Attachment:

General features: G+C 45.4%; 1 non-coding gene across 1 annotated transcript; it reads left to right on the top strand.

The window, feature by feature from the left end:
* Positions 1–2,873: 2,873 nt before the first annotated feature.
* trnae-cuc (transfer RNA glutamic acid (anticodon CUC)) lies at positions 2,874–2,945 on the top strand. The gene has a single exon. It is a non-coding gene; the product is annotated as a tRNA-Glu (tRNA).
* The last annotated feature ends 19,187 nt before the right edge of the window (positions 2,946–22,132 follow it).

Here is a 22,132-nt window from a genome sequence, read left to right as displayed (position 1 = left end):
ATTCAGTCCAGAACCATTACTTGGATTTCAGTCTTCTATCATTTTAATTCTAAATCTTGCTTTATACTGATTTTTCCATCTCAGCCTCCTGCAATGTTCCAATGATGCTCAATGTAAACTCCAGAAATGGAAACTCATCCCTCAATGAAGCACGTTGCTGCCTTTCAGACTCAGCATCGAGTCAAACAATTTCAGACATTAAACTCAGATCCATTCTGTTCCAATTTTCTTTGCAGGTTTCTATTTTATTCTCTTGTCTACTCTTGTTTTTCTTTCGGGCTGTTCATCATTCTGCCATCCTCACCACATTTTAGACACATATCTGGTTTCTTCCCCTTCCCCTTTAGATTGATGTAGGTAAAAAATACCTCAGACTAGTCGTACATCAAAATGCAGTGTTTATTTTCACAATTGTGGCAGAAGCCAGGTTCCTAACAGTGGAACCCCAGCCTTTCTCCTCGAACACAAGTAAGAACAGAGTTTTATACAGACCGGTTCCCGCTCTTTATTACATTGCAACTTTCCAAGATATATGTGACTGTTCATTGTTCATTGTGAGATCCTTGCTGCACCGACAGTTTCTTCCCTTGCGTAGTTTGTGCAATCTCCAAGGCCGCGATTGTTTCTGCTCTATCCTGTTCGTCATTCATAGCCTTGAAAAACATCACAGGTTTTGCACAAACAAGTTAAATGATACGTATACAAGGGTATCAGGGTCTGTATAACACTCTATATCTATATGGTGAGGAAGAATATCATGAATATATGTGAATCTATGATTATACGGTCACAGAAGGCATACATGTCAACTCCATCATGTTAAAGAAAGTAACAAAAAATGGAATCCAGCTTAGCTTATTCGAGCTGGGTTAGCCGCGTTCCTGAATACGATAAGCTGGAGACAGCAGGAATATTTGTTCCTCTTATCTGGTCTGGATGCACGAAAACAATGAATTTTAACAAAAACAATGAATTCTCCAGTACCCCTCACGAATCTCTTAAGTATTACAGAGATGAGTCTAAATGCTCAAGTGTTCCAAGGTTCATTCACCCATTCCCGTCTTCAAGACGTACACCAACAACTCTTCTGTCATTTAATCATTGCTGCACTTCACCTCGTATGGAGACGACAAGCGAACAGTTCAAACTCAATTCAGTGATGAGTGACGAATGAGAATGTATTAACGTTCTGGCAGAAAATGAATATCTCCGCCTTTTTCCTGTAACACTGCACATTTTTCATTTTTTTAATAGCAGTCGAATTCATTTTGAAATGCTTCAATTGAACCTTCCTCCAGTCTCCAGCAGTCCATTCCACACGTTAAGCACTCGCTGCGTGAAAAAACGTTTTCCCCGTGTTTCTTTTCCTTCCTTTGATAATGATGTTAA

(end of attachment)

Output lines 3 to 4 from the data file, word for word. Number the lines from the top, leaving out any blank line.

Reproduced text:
* Positions 1–2,873: 2,873 nt before the first annotated feature.
* trnae-cuc (transfer RNA glutamic acid (anticodon CUC)) lies at positions 2,874–2,945 on the top strand. The gene has a single exon. It is a non-coding gene; the product is annotated as a tRNA-Glu (tRNA).